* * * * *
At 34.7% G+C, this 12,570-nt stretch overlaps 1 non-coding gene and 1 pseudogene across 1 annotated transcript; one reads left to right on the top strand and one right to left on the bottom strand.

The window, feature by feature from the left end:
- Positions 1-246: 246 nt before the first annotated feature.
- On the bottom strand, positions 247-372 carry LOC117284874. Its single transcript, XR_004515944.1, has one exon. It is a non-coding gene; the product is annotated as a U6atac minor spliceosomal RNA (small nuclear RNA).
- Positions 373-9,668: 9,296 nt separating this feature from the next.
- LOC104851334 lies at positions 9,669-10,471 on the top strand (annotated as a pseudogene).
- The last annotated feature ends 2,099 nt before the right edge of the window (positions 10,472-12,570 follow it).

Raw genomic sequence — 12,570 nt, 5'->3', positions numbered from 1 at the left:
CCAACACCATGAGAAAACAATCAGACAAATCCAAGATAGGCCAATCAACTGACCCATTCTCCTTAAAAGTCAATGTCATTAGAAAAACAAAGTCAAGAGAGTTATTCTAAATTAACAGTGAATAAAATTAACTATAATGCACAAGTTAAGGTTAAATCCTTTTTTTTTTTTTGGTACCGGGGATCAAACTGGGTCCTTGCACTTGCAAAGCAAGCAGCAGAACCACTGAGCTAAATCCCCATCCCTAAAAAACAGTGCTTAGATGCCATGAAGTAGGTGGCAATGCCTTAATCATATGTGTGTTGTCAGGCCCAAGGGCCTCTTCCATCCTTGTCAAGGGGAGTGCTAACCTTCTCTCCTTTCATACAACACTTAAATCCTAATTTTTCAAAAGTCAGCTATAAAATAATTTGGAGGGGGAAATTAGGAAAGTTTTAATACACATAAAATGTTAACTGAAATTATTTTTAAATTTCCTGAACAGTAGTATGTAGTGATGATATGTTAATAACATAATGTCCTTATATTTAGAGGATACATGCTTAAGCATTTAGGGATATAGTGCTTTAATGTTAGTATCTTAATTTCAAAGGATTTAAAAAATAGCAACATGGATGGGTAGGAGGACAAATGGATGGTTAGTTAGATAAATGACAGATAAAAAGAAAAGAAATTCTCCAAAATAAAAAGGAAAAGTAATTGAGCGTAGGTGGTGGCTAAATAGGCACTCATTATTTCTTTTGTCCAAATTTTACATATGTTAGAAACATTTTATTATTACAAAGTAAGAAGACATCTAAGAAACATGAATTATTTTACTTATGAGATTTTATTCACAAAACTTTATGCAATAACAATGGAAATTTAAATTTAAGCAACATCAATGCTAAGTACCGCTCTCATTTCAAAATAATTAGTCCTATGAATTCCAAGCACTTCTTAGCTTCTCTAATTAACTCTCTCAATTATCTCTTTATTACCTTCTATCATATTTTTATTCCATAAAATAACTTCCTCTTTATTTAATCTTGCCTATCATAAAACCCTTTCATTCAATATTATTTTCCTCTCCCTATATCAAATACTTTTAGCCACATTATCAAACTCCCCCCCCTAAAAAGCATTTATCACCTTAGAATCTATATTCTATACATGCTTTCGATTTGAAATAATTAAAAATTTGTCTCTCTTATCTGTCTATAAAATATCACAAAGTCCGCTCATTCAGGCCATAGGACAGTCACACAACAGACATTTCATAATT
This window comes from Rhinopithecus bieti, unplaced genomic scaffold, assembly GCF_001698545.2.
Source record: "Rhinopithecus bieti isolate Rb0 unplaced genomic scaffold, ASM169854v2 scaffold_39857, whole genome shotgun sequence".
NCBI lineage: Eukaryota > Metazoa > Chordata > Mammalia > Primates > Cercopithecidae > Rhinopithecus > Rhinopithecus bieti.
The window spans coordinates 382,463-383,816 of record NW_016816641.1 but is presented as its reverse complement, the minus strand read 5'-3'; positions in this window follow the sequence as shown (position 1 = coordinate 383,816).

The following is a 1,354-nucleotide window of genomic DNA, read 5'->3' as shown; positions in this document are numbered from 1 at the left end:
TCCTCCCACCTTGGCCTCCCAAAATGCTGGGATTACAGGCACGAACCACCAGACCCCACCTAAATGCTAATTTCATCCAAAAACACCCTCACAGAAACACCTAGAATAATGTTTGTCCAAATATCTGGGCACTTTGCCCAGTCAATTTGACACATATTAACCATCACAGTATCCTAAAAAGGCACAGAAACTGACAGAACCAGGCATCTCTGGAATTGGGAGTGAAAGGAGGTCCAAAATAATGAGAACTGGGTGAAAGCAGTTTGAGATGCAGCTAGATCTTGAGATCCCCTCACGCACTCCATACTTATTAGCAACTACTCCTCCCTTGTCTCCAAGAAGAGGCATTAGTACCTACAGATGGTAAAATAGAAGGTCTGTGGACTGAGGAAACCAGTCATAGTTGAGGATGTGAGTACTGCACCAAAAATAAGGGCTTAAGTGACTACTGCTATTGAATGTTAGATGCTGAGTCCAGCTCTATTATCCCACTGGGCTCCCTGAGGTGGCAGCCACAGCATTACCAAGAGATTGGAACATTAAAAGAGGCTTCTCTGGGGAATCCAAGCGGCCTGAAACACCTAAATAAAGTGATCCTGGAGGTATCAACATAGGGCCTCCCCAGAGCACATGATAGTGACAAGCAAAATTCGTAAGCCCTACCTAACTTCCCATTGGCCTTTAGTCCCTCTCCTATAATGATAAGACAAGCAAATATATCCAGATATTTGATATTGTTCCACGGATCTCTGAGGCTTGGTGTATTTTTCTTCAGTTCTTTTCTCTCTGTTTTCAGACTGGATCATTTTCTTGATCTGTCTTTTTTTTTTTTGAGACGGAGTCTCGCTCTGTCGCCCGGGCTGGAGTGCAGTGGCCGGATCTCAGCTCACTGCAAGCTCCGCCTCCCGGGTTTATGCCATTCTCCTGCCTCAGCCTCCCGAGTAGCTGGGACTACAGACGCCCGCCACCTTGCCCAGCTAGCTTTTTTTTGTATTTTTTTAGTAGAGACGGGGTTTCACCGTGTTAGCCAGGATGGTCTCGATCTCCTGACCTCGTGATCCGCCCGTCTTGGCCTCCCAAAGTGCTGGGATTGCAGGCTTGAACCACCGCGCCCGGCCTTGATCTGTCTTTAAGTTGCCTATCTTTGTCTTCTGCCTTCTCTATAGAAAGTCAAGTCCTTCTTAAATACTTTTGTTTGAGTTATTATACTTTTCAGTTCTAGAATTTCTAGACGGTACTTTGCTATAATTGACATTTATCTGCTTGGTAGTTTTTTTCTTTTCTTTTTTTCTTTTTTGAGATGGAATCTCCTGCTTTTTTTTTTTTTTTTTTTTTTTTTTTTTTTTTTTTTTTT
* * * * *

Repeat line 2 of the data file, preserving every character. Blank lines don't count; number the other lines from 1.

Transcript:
The window, feature by feature from the left end: